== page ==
Selection of a mesh size for the dispersion grid 23 is based upon the bond strength and the particle sizes of the powders to be separated. It has been found, for example, that separation of tungsten carbide powder at 26 micrometers requires that a dispersion grid ten times larger than the sieving mesh be used.
The apparatus of FIG. 2 also includes two additional electrodes which are pumping grid electrodes 26 and 27. These pumping grid electrodes also incorporate a mesh which is substantially larger than that of sieve electrodes. The purpose of the pumping electrodes is to draw the particles which have passed through the sieve electrodes and out into the region where they may fall to the bottom as fines and be collected. The pumping grids 26 and 27 are charged at a potential opposite that of the drum 22 and the sieving electrodes 24 and 25. The pumping electrodes serve to draw the particles away from the grids 24 and 25 since the pumping grids are charged opposite to the sieve electrodes or screens 24 and 25. Once the particles travel through the mesh of the pumping grid, they then are beyond any effect of electrostatic fields and are permitted to fall by gravity to the collection point. This pumping action is similar to that described in U.S. Pat. No. 3,635,340.
In the processing of certain fine particles, it may be necessary to rap or vibrate the sieve electrodes 24 and 25 and the dispersion grid 23. In some instances, it would be necessary even to provide a rapping or vibration to the pumping grids as well. In FIG. 2, there is shown schematically a vibrating or rapping means 28 which may be a solenoid or any other known vibrator with an appropriate frequency and aptitude which will cleanse the screens and grids attached thereto. Obviously, the means for attaching the vibrator 28 to the various grids must provide insulation from one grid to the next. It has also been found that, even in the absence of vibration and with the accumulation of fines on the electrodes, the process will continue, but less efficiently.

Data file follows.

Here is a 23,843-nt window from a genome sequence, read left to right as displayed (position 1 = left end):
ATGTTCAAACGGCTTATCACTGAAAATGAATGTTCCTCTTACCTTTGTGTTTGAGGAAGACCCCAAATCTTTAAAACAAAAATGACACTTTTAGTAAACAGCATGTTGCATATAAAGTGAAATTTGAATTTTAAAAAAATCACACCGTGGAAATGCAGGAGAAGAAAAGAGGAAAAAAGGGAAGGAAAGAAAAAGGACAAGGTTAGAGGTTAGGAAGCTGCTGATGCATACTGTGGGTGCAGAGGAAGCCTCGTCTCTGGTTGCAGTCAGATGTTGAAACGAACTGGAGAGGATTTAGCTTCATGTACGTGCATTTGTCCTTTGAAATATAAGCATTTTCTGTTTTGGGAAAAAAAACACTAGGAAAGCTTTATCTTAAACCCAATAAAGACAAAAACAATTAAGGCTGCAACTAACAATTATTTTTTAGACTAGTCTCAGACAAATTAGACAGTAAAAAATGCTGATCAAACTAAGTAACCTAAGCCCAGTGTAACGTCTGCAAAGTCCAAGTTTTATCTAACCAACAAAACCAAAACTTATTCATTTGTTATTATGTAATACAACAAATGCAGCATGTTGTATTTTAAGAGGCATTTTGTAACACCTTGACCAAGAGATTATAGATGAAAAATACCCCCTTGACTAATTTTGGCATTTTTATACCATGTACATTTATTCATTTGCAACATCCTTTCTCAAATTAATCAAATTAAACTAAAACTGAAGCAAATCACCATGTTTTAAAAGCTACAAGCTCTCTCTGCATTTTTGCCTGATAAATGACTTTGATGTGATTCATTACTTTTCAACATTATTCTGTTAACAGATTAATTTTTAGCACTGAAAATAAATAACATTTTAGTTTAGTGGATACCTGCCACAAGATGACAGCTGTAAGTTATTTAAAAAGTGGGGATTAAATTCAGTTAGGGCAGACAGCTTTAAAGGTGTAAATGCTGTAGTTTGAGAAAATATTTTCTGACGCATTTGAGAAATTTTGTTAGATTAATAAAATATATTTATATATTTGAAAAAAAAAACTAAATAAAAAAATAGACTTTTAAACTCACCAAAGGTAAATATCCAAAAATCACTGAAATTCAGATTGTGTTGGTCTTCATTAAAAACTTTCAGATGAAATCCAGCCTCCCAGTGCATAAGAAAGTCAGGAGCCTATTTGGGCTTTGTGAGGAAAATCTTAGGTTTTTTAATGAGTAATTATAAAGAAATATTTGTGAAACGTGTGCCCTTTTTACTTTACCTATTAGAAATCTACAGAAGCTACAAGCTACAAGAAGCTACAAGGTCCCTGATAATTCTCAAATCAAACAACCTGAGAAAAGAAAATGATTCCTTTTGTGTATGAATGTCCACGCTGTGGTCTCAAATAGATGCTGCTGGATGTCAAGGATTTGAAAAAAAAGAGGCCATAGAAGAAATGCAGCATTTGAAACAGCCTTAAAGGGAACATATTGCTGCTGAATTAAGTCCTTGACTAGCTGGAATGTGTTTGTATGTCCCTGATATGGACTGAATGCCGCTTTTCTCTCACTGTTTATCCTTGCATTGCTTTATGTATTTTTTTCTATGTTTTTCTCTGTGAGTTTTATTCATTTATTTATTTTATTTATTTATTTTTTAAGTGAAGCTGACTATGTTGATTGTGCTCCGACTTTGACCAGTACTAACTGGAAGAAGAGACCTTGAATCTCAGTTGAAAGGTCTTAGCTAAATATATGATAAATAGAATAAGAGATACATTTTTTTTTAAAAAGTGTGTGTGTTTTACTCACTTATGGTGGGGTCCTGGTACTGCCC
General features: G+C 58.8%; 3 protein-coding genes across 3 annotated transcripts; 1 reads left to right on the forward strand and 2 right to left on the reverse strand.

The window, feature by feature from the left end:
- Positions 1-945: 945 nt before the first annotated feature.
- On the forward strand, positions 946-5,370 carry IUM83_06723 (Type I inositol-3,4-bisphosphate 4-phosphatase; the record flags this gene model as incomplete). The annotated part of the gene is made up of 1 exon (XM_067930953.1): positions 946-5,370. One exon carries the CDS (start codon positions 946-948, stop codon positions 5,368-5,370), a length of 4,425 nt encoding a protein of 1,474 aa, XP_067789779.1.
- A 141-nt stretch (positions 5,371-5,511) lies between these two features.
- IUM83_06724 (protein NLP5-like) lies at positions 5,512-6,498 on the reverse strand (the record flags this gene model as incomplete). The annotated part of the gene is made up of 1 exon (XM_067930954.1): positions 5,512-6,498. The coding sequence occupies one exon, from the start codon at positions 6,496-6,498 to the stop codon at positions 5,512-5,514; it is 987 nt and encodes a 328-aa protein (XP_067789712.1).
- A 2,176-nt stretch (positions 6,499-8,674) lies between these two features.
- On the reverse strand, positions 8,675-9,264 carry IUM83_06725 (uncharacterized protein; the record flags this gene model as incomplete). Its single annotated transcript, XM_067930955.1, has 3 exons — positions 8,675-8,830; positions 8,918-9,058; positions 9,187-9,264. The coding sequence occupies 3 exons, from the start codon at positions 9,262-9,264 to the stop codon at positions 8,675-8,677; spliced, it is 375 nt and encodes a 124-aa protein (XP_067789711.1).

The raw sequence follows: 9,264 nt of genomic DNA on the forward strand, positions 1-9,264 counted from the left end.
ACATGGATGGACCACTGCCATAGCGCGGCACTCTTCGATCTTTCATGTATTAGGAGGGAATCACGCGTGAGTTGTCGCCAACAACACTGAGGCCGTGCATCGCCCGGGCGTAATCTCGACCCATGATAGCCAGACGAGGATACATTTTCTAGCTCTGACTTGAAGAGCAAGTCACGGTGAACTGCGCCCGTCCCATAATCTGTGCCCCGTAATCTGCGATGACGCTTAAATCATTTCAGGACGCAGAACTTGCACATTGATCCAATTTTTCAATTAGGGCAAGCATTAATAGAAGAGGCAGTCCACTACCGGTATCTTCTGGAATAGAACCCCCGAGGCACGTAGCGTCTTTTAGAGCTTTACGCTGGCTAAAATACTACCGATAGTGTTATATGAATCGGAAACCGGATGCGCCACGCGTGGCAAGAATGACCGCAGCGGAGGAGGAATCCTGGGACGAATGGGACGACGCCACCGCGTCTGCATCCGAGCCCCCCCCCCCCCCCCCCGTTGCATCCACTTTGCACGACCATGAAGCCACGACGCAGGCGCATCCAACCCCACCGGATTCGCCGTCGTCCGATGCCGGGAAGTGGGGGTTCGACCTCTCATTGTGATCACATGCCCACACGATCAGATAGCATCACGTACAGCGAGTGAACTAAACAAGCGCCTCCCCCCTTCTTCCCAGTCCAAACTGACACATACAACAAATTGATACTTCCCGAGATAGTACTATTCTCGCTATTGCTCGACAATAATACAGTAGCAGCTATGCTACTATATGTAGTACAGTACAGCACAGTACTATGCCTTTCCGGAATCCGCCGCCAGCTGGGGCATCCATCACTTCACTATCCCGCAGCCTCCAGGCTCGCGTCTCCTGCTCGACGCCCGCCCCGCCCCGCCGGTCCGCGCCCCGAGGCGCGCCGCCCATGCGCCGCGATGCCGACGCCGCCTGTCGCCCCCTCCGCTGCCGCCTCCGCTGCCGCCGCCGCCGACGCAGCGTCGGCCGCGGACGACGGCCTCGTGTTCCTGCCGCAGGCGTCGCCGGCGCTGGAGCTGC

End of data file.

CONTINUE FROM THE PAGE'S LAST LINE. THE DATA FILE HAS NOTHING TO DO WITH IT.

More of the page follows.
In FIG. 3, there is shown a two-stage sieving apparatus which incorporates this invention. In the apparatus of FIG. 3, there has again been incorporated both dispersion grids and pumping grids. In FIG. 3, the means for feeding again comprises a hopper 31 and a drum 32. The transfer point 40 is the point where the particles depart the drum and begin their oscillation and dispersion as they approach charged dispersion grid 33.
Since this is a two-stage device, there are two sets of sieving electrodes 34, 35 and 44, 45. The sieving electrodes are maintained in tension by means of adjusting screws 50. This embodiment also incorporates pumping grids 36 and 47 which pull the particles away from the region of the respective sieving electrodes prior to transfer to a collection point.